One of the things I really hate when I surf from a tablet/phone browser (usually my iPad/iPhone) is filling in forms. I know, the lack of a physical keyboard sucks big time, but it’s not just that. Most web developers out there don’t give the appropriate attention when they develop web forms, and the combination of both these things can literally destroy the good will of a user who’s trying to fill in the form. The use of some very basic attributes can change the above situation dramatically. You don’t believe me? Well have a look…
One of the most important and easy fixes is to provide the correct keyboard layout. Well that’s super easy, just use the appropriate HTML5 input type. You’ll make many tablet/mobile users happier!
Autocorrect and AutoCapitalize
OK, let’s admit it, autocorrect is a cool feature when writing an e-mail, but it’s probably the worst one when you try to write your username (and iOS is correcting it over and over again). The exact same issue is caused with the autocapitalization. Well, nothing to worry about. Just use the below attributes to turn on and off the features from the elements you want. Now you’re in control of things 😉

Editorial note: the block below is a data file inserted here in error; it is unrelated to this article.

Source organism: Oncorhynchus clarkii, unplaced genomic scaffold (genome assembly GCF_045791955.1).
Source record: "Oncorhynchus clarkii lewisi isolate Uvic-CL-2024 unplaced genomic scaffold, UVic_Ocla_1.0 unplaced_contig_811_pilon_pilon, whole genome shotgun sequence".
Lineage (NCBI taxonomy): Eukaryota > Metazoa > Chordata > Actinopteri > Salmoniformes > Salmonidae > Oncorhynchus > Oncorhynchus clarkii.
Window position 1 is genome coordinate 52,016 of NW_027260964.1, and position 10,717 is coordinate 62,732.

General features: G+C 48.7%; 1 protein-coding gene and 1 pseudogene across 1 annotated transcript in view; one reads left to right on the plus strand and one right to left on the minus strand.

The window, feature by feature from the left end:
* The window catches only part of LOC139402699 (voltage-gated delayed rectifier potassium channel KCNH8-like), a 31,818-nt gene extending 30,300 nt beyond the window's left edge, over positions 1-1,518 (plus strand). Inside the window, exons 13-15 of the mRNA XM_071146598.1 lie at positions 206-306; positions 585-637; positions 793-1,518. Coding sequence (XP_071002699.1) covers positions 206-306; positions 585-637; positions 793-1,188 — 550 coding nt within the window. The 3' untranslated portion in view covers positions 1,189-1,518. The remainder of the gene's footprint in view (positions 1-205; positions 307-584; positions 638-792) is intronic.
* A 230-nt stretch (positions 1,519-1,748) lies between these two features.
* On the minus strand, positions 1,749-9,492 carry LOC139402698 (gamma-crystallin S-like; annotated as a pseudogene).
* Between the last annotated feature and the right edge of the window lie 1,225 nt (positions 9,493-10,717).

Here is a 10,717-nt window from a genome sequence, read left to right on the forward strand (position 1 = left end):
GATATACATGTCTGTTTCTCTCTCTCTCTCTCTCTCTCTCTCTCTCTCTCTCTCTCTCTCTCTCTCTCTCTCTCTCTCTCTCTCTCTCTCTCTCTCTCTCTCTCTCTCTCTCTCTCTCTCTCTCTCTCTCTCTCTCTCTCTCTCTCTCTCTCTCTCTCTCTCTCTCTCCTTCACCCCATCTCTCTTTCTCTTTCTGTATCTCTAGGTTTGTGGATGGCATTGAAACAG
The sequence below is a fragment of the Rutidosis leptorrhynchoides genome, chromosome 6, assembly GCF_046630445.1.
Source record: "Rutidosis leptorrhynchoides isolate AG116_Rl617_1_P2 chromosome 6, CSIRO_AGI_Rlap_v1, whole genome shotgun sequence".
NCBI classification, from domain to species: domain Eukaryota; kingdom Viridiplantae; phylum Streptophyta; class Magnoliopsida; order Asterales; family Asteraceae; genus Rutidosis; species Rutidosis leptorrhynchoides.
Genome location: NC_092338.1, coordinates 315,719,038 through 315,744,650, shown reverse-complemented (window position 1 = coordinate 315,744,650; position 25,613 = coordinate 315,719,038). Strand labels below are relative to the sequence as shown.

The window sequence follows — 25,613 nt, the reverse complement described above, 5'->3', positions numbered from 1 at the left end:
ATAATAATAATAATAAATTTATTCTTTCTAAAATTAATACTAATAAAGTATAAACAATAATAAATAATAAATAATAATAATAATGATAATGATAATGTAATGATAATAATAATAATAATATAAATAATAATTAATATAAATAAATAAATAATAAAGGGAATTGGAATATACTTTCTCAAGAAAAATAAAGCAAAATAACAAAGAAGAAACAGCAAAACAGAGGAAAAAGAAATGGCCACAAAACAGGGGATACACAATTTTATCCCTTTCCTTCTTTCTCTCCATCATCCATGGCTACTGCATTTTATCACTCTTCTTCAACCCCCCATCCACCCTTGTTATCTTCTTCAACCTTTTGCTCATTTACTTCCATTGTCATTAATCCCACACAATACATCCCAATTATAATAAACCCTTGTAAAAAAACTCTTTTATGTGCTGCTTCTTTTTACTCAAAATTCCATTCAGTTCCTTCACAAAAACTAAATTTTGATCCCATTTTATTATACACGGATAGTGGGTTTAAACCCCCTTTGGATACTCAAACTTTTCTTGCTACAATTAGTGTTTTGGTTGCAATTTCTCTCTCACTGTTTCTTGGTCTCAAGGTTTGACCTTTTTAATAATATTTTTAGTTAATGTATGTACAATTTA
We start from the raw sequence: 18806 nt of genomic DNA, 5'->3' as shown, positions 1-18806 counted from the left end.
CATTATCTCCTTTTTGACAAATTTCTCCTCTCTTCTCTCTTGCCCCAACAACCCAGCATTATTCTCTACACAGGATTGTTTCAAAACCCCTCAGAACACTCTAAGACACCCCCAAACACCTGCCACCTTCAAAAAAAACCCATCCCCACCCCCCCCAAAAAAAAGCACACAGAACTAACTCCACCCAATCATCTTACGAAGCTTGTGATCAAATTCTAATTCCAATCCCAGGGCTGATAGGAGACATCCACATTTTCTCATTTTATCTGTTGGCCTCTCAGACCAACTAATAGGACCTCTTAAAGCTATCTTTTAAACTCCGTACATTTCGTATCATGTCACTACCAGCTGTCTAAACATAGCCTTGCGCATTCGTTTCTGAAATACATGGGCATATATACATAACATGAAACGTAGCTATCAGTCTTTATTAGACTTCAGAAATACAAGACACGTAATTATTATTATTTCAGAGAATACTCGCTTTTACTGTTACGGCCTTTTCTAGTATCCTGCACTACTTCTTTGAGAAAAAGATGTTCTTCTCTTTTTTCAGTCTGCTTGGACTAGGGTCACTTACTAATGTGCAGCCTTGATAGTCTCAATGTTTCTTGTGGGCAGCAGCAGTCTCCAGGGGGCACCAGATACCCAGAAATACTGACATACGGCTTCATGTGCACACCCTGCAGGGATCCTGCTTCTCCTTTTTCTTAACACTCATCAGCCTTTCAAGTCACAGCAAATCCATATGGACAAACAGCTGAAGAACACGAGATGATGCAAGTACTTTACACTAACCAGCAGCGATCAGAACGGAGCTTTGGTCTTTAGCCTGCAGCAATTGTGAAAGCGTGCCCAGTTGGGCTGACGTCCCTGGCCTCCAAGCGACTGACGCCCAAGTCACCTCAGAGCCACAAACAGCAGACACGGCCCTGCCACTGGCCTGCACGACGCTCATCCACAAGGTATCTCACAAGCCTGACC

Please try not to be lazy when you build forms, you might save a tablet/phone user’s time and sanity!
The above markup works fine on Android devices as well (and probably on Windows Phones), although I only test them on iOS iPhone/iPad devices…
If you already have an iPhone, iPad or any other iOS-based device, you have definitely seen the strange bookmarking Safari option “Add to home screen“. The specific option creates an application like bookmark to your iOS screen for quicker browsing.